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Valentines’ Day Greetings from Eastern Loudoun

Our valentines: This is an open love letter to the valiant staff of the Intensive Care Unit at the Lansdowne campus of Loudoun Hospital. For the 10 days before I wrote this column, a member of my extended family was fighting for her life with their expert assistance and support.

On the front lines of the battle at her bedside was a group of highly-skilled nurses, including Zack, Lennis, Bernie, Lorrie, Kathy, Heather and Amy. I sincerely apologize to those whose names do not appear here; I tried to keep a complete list but often was sidetracked by developing events.

In addition to these round-the-clock nurses, countless clinic technicians, respiratory technicians, doctors and other staff members were on the case. It was clear to see that all of them love their work and their patients. In the event that you or someone you love ever have a need for a hospital’s intensive care, this is a very good place to be.

One of the most amazing things to me was the way the nurses were able to keep a constant eye on their patients, the patients’ many vital sign monitors and the patients’ family members. With complicated medical interventions underway, the nurses knew just the right things to say to family members, the best way to say them and the perfect time for these conversations. In this high stress situation, those talks were almost as critical as the high tech medicine at work.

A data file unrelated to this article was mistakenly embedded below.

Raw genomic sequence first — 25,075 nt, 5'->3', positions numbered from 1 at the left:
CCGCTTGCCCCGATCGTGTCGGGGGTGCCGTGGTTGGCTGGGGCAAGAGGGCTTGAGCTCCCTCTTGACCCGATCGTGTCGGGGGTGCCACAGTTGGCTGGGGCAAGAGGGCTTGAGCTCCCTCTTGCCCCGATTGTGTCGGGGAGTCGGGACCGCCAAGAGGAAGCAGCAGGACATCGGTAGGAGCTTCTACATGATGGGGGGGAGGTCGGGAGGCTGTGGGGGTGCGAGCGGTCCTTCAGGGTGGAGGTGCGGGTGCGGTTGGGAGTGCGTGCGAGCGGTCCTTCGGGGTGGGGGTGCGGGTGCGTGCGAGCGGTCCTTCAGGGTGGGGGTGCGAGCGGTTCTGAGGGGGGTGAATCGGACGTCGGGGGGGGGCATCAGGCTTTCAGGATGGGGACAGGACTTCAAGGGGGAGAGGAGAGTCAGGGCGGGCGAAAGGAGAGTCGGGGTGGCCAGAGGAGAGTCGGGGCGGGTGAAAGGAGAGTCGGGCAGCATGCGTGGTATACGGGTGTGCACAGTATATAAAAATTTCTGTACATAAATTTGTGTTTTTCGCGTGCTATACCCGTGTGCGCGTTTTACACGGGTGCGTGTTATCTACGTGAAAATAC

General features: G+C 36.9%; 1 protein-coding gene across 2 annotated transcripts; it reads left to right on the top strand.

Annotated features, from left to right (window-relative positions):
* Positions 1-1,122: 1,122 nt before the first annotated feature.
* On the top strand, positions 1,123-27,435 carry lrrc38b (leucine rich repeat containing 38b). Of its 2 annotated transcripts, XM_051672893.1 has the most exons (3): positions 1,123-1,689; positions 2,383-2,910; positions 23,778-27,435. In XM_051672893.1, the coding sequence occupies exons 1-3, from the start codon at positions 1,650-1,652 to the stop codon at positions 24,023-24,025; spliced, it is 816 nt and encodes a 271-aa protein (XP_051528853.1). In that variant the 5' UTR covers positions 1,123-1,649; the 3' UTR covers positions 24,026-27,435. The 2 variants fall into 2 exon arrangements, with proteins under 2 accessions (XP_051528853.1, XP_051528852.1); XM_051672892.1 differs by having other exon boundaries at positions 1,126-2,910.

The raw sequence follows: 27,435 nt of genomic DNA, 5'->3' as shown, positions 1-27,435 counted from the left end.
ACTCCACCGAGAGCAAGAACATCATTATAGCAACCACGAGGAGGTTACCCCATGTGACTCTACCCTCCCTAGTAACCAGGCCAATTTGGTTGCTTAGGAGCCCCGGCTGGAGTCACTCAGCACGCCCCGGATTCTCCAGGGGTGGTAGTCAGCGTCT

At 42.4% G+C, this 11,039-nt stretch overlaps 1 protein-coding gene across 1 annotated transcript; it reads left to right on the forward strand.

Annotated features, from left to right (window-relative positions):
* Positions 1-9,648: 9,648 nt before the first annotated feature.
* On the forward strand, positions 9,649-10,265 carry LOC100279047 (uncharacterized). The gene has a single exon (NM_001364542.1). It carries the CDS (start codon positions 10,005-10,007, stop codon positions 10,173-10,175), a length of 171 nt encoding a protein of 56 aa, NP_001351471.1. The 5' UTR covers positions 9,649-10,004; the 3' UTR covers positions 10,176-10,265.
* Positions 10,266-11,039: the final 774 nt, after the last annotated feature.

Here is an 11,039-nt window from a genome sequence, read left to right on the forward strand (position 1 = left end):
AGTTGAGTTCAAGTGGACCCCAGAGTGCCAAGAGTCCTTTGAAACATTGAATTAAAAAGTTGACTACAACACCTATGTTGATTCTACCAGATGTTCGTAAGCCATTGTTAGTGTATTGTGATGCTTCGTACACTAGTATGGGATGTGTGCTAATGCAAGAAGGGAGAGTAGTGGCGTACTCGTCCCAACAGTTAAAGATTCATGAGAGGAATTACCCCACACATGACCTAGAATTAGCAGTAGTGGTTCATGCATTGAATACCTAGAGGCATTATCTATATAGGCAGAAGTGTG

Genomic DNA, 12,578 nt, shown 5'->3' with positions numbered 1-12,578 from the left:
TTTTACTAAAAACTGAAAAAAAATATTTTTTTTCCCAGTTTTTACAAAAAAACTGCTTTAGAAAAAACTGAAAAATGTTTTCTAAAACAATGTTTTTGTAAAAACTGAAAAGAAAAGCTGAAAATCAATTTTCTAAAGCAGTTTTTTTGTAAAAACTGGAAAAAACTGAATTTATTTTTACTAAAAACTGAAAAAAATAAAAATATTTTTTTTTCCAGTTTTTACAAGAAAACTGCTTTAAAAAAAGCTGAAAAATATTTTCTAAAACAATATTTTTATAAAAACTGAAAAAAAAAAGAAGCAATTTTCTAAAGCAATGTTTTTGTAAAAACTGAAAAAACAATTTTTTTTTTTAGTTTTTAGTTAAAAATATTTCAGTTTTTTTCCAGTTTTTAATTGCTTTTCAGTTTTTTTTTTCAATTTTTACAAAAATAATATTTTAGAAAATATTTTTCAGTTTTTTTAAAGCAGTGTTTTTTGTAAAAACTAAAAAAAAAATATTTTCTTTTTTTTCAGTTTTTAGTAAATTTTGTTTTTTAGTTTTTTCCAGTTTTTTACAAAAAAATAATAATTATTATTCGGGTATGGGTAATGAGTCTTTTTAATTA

One more hero: In my last visit to the ICU waiting room, I met a gentleman from Loudoun who had memories of the county dating back to the 1930s. He told me that this winter’s big snowstorms reminded him of Loudoun’s weather in the 1940s.

In the course of our conversation, I learned a great deal about the county in the days before integration. At that time, African-American children walked miles to be educated, well beyond the schools near their neighborhoods, because the closer schools had been designated for use by white children only. Once in their classrooms, the youngsters were warmed by the heat from a wood-burning stove. The older students chopped the wood for the stove themselves. The younger students were seated closest to the stove to make sure that they stayed as warm as possible throughout the school day.

Our discussion was enhanced from time to time by comments from the members of his extended family sitting nearby. Some had come from as far as southern Maryland to be with him as he waited for word on his wife’s condition. It was obvious from the conversation that this was a large, loving and warm family. I was very fortunate to spend some time with them. I will be thinking of all of them on Valentines’ Day.

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It was clear to see that all of them love their work and their patients. In the event that you or someone you love ever have a need for a hospital�s intensive care, this is a very good place to be

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